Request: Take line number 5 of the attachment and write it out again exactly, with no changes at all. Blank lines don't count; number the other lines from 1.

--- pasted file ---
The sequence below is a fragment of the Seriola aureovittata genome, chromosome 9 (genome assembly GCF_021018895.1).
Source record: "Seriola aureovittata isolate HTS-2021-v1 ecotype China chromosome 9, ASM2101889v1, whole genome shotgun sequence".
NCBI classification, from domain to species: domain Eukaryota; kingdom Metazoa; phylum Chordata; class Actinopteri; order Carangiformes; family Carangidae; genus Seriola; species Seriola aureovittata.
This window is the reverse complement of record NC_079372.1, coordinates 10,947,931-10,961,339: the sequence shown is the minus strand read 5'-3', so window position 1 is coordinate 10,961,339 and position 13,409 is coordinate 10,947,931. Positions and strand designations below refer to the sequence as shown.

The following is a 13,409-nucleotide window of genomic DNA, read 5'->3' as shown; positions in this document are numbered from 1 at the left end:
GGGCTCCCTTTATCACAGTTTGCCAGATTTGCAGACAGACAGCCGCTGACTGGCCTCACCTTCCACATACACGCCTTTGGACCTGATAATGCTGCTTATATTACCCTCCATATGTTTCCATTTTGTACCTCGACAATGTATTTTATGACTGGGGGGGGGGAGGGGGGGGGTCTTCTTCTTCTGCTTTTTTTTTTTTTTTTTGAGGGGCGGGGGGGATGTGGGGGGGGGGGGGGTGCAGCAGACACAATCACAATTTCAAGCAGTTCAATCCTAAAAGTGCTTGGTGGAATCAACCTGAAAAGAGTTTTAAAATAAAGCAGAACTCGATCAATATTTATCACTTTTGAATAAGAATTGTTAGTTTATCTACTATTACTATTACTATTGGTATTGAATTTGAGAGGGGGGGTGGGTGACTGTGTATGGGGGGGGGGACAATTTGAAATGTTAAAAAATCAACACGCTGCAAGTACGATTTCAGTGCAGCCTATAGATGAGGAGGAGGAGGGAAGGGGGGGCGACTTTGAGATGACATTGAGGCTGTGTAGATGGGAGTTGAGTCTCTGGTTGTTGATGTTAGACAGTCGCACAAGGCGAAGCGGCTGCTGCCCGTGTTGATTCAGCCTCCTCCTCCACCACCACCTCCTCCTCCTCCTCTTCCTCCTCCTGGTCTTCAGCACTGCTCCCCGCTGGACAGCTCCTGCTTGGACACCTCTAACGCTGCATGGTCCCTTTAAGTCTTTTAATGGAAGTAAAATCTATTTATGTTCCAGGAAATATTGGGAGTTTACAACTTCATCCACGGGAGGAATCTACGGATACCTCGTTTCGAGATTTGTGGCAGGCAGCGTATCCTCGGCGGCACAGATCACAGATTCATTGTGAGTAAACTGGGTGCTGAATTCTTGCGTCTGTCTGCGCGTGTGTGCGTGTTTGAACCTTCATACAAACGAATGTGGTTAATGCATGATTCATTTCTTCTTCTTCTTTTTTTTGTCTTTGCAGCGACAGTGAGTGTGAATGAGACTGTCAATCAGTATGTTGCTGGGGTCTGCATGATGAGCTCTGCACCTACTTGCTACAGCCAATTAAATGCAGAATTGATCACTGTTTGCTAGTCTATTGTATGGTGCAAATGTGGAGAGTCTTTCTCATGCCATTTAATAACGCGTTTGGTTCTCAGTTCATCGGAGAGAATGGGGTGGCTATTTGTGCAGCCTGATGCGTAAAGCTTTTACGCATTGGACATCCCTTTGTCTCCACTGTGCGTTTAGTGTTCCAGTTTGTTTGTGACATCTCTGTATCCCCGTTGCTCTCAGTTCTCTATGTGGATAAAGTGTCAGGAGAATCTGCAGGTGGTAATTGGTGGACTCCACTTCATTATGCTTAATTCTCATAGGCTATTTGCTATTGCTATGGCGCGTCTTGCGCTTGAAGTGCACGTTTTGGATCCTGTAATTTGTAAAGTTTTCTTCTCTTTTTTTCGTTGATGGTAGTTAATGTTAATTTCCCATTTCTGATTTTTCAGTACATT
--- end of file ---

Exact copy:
The following is a 13,409-nucleotide window of genomic DNA, read 5'->3' as shown; positions in this document are numbered from 1 at the left end: